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Bernard: Black History Month

02/29/12 7:55AM By Emily Bernard
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(Host) Commentator Emily Bernard is an associate professor of English and Ethnic Studies at UVM. She says that back when she was preparing the syllabus for her fall semester course "Race and the Literature of the American South," the irony of teaching The Adventures of Huckleberry Finn during black history month didn't occur to her.

(Bernard) As you may know by now, Black History Month was initiated by African American scientist Carter G. Woodson in 1926. Originally, it was Negro History Week. Today, it is officially called African American History Month.

This is a month to celebrate black heroes, and this year the theme is "Black Women in American Culture and History." Featured on the Black History Month website are images of Phillis Wheatley, a slave wrote poetry and challenged the common concept that black people did not have the capacity to make art.

Another image features the singer Marian Anderson who famously performed on the steps of the Lincoln Memorial in 1939 after the Daughters of the American R evolution refused her permission to sing in Constitution Hall.

Then there's the elegantly dressed Mary Church Terrell , a daughter of slaves, who became one of the first African American women to earn a college degree.

These images remind us that this celebration was created to counteract the popular black stereotypes that once dominated our cultural landscape, like Toms, Coons, Mulattoes Mammies and Bucks, to quote from the title of a book by Donald Bogle - in other words, the very stereotypes that Mark Twain employed in creating the character of the slave, Jim, in The Adventures of Huckleberry Finn .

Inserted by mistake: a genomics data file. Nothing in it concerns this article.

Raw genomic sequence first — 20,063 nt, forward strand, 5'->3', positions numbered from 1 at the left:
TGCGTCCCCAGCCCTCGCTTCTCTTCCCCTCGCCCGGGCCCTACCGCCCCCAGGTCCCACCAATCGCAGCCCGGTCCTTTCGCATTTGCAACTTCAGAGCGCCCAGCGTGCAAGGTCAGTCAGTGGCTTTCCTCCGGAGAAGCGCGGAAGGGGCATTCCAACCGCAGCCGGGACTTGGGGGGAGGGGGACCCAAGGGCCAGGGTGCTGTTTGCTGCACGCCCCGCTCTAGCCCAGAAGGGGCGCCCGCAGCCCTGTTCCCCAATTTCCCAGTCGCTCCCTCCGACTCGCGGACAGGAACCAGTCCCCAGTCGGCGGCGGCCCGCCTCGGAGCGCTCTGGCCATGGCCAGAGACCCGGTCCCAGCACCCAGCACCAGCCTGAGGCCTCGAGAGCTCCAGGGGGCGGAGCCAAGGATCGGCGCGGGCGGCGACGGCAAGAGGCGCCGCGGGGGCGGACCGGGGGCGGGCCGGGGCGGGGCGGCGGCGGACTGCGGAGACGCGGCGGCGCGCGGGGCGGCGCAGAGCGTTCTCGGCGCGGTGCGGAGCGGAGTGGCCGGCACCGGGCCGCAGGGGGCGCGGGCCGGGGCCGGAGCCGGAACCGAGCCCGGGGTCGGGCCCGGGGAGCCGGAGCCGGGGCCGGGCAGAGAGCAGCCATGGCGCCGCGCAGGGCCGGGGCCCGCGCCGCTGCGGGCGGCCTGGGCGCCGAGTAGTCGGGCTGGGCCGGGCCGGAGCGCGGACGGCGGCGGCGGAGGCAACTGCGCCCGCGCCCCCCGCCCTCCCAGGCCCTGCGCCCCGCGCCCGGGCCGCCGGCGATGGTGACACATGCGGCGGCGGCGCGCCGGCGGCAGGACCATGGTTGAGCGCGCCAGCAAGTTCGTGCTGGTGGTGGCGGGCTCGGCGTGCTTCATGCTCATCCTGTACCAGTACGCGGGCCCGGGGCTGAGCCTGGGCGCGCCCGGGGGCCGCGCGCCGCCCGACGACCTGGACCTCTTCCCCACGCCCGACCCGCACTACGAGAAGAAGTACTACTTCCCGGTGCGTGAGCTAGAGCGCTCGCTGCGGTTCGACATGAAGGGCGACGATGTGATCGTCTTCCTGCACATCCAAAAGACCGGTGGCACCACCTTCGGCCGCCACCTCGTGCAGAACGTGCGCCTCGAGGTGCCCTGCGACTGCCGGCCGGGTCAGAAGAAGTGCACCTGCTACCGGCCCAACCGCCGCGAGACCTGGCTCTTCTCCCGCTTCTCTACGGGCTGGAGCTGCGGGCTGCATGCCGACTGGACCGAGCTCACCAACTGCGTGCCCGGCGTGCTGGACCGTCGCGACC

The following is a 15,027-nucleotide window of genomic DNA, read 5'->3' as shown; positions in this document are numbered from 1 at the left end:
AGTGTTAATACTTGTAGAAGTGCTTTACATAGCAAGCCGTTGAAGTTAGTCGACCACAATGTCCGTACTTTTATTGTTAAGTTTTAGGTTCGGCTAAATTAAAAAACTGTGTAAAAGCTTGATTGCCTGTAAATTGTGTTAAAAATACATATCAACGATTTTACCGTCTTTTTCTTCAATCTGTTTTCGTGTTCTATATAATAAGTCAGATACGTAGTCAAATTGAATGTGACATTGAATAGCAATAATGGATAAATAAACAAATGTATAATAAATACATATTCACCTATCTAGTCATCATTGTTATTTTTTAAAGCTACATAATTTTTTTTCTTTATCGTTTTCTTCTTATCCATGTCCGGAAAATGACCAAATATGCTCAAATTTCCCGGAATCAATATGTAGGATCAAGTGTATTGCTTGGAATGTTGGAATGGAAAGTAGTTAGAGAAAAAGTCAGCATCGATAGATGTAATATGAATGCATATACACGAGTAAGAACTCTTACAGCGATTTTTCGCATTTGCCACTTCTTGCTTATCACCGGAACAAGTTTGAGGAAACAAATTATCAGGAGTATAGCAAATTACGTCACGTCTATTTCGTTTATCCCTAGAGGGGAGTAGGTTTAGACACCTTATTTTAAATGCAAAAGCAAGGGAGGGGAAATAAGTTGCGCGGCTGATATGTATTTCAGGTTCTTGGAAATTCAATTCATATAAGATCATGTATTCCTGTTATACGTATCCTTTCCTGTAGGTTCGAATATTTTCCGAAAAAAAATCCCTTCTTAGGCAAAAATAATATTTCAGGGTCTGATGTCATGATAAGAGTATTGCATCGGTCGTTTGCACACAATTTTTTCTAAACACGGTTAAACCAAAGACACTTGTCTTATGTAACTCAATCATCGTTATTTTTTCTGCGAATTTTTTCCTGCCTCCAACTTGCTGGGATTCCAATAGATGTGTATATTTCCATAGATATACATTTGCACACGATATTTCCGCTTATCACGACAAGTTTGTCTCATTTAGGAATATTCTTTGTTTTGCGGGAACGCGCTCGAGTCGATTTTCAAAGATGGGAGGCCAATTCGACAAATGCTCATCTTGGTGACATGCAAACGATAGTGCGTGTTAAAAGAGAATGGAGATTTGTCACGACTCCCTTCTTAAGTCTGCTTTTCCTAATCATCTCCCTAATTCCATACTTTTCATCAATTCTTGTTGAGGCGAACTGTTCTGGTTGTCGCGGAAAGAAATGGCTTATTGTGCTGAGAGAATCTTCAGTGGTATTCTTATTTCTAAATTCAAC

If Black History Month is the time to celebrate heroes and positive images of African Americans, then where does Jim, a slave, fit in? He's often referred to the book by the racial epithet we call the "n word." He's been called a minstrel figure, there to amuse the reader and to serve as the butt of Huck's jokes. Some say he has the only noble role in the novel. But enough people find his portrayal so offensive, and the epithet he's called so painful, that the book continues to be banned from libraries and classrooms across the country.

Still, I think it's possible that Jim stands at the very heart of why we have Black History Month at all. If African American abolitionist Sojourner Truth represents freedom; Jim represents our yearning for it. While W. E. B. Du Bois was an articulate scholar, writer and political activist, Jim, the slave, was, for the most part, voiceless. The heroes we remember during African American History month were exceptions to the rule that Jim represents.

African Americans have made tremendous progress since 1885, the year that Huck Finn was published in the United States . But the simple fact is that the book is still difficult for many African Americans to read without re-living, in some part, the painful experience of the past that continue to echo into the present. When we think of Jim, we recognize just how great our progress has been - but we also can't help but realize just how far we still have to go.

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